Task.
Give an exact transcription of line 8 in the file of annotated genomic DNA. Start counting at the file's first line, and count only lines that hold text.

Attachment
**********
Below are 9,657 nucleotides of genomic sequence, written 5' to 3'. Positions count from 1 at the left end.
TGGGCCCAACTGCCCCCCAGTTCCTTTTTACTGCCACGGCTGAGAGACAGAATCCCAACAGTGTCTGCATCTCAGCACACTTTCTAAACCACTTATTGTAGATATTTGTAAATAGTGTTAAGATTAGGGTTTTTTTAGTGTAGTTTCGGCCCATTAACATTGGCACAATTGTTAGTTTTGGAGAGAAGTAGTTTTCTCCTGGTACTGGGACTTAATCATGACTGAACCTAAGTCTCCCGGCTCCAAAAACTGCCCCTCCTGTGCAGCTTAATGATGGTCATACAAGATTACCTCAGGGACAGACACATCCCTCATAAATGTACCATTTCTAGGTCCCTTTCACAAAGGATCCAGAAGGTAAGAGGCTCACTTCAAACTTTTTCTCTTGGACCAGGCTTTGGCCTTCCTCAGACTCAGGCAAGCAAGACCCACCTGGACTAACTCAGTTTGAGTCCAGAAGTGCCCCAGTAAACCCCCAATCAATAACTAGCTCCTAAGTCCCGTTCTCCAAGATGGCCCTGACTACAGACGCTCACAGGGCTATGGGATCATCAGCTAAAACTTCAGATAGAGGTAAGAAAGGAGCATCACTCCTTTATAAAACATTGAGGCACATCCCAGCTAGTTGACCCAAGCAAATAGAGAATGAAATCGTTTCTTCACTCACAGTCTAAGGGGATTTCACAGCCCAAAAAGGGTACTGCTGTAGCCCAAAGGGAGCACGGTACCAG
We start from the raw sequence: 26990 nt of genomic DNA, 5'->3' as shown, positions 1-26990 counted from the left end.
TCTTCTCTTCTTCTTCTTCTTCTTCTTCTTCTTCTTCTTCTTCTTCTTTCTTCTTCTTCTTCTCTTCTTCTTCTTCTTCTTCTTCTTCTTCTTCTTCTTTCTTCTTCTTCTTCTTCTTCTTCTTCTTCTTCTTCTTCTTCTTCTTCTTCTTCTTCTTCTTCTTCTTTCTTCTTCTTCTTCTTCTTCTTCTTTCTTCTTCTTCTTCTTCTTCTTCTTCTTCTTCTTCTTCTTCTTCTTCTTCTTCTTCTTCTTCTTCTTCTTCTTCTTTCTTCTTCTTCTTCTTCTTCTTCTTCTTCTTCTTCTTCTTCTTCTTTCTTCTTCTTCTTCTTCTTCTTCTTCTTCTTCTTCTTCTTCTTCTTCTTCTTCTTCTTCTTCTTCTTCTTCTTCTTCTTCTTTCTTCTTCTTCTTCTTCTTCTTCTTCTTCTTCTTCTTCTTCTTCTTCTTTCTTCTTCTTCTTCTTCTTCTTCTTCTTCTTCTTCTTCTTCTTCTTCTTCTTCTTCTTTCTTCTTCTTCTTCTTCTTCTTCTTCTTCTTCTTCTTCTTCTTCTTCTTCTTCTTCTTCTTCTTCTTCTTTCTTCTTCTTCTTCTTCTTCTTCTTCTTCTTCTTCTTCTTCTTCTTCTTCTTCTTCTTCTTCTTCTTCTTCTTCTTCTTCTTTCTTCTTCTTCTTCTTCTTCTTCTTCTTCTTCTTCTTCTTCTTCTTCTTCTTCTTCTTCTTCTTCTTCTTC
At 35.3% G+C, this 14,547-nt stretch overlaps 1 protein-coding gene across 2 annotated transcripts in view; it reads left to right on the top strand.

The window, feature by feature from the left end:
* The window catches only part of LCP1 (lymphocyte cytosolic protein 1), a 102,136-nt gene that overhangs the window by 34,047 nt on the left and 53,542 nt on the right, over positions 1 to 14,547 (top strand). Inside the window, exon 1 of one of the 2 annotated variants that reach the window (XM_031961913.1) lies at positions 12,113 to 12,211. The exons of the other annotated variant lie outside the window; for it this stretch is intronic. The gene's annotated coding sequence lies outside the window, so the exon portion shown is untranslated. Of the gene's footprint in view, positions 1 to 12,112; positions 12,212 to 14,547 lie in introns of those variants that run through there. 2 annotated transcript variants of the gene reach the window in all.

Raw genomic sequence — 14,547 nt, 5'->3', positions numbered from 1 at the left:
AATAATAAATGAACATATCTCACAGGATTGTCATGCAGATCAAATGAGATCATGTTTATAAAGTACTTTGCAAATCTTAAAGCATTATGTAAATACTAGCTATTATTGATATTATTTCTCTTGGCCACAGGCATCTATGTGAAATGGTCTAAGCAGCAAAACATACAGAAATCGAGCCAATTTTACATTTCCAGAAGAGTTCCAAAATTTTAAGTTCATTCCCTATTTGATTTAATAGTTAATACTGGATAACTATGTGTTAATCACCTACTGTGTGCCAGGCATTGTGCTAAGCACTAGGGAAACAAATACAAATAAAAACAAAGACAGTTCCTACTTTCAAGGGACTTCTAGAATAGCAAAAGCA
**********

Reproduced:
Raw genomic sequence — 14,547 nt, 5'->3', positions numbered from 1 at the left: